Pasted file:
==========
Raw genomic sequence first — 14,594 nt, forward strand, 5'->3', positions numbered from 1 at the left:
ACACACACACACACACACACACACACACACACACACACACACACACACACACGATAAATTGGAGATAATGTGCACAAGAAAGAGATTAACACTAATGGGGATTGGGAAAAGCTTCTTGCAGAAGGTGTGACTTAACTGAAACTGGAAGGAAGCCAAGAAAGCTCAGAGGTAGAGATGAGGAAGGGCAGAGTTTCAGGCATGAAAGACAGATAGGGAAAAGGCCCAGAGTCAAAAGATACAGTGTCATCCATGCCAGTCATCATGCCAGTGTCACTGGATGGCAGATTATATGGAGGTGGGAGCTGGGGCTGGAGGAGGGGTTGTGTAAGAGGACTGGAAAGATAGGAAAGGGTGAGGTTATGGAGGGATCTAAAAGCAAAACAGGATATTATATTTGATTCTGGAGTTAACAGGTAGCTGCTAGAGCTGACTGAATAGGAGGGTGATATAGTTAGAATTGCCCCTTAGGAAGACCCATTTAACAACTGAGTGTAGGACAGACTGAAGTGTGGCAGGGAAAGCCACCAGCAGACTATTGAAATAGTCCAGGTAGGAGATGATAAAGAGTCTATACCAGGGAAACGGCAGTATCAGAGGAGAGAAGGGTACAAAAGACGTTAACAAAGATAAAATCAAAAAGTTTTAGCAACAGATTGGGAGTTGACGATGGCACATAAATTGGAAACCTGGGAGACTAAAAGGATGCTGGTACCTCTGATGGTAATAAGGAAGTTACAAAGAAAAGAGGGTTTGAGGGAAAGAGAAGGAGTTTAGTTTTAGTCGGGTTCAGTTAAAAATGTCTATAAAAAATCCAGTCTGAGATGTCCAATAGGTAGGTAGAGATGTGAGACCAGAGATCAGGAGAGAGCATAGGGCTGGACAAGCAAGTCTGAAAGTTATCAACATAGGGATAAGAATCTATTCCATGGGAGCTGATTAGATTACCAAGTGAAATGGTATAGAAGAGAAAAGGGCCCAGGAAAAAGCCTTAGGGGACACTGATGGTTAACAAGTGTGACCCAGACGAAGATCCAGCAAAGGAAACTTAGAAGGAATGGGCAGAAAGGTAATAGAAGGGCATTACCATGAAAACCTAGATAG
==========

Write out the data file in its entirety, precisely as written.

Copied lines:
Raw genomic sequence first — 14,594 nt, forward strand, 5'->3', positions numbered from 1 at the left:
ACACACACACACACACACACACACACACACACACACACACACACACACACACGATAAATTGGAGATAATGTGCACAAGAAAGAGATTAACACTAATGGGGATTGGGAAAAGCTTCTTGCAGAAGGTGTGACTTAACTGAAACTGGAAGGAAGCCAAGAAAGCTCAGAGGTAGAGATGAGGAAGGGCAGAGTTTCAGGCATGAAAGACAGATAGGGAAAAGGCCCAGAGTCAAAAGATACAGTGTCATCCATGCCAGTCATCATGCCAGTGTCACTGGATGGCAGATTATATGGAGGTGGGAGCTGGGGCTGGAGGAGGGGTTGTGTAAGAGGACTGGAAAGATAGGAAAGGGTGAGGTTATGGAGGGATCTAAAAGCAAAACAGGATATTATATTTGATTCTGGAGTTAACAGGTAGCTGCTAGAGCTGACTGAATAGGAGGGTGATATAGTTAGAATTGCCCCTTAGGAAGACCCATTTAACAACTGAGTGTAGGACAGACTGAAGTGTGGCAGGGAAAGCCACCAGCAGACTATTGAAATAGTCCAGGTAGGAGATGATAAAGAGTCTATACCAGGGAAACGGCAGTATCAGAGGAGAGAAGGGTACAAAAGACGTTAACAAAGATAAAATCAAAAAGTTTTAGCAACAGATTGGGAGTTGACGATGGCACATAAATTGGAAACCTGGGAGACTAAAAGGATGCTGGTACCTCTGATGGTAATAAGGAAGTTACAAAGAAAAGAGGGTTTGAGGGAAAGAGAAGGAGTTTAGTTTTAGTCGGGTTCAGTTAAAAATGTCTATAAAAAATCCAGTCTGAGATGTCCAATAGGTAGGTAGAGATGTGAGACCAGAGATCAGGAGAGAGCATAGGGCTGGACAAGCAAGTCTGAAAGTTATCAACATAGGGATAAGAATCTATTCCATGGGAGCTGATTAGATTACCAAGTGAAATGGTATAGAAGAGAAAAGGGCCCAGGAAAAAGCCTTAGGGGACACTGATGGTTAACAAGTGTGACCCAGACGAAGATCCAGCAAAGGAAACTTAGAAGGAATGGGCAGAAAGGTAATAGAAGGGCATTACCATGAAAACCTAGATAG